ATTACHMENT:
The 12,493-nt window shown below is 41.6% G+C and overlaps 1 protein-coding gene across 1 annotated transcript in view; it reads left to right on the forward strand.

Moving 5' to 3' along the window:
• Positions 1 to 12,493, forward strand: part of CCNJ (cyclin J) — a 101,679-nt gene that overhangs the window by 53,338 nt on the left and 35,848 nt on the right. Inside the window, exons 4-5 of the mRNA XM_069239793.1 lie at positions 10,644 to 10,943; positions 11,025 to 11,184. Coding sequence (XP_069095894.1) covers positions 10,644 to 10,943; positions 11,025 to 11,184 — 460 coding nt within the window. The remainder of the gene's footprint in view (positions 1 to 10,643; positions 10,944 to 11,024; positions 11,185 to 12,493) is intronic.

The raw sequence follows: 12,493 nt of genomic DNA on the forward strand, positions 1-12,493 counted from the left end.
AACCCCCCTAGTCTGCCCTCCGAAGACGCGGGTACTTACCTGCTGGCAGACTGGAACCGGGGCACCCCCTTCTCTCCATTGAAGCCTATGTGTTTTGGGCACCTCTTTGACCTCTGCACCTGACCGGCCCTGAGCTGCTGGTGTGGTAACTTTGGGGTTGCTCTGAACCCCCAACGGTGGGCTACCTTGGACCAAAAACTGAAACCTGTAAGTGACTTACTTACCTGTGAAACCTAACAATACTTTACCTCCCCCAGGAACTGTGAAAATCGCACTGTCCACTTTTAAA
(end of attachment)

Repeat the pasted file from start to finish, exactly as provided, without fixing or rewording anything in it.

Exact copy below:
The 12,493-nt window shown below is 41.6% G+C and overlaps 1 protein-coding gene across 1 annotated transcript in view; it reads left to right on the forward strand.

Moving 5' to 3' along the window:
• Positions 1 to 12,493, forward strand: part of CCNJ (cyclin J) — a 101,679-nt gene that overhangs the window by 53,338 nt on the left and 35,848 nt on the right. Inside the window, exons 4-5 of the mRNA XM_069239793.1 lie at positions 10,644 to 10,943; positions 11,025 to 11,184. Coding sequence (XP_069095894.1) covers positions 10,644 to 10,943; positions 11,025 to 11,184 — 460 coding nt within the window. The remainder of the gene's footprint in view (positions 1 to 10,643; positions 10,944 to 11,024; positions 11,185 to 12,493) is intronic.

The raw sequence follows: 12,493 nt of genomic DNA on the forward strand, positions 1-12,493 counted from the left end.
AACCCCCCTAGTCTGCCCTCCGAAGACGCGGGTACTTACCTGCTGGCAGACTGGAACCGGGGCACCCCCTTCTCTCCATTGAAGCCTATGTGTTTTGGGCACCTCTTTGACCTCTGCACCTGACCGGCCCTGAGCTGCTGGTGTGGTAACTTTGGGGTTGCTCTGAACCCCCAACGGTGGGCTACCTTGGACCAAAAACTGAAACCTGTAAGTGACTTACTTACCTGTGAAACCTAACAATACTTTACCTCCCCCAGGAACTGTGAAAATCGCACTGTCCACTTTTAAA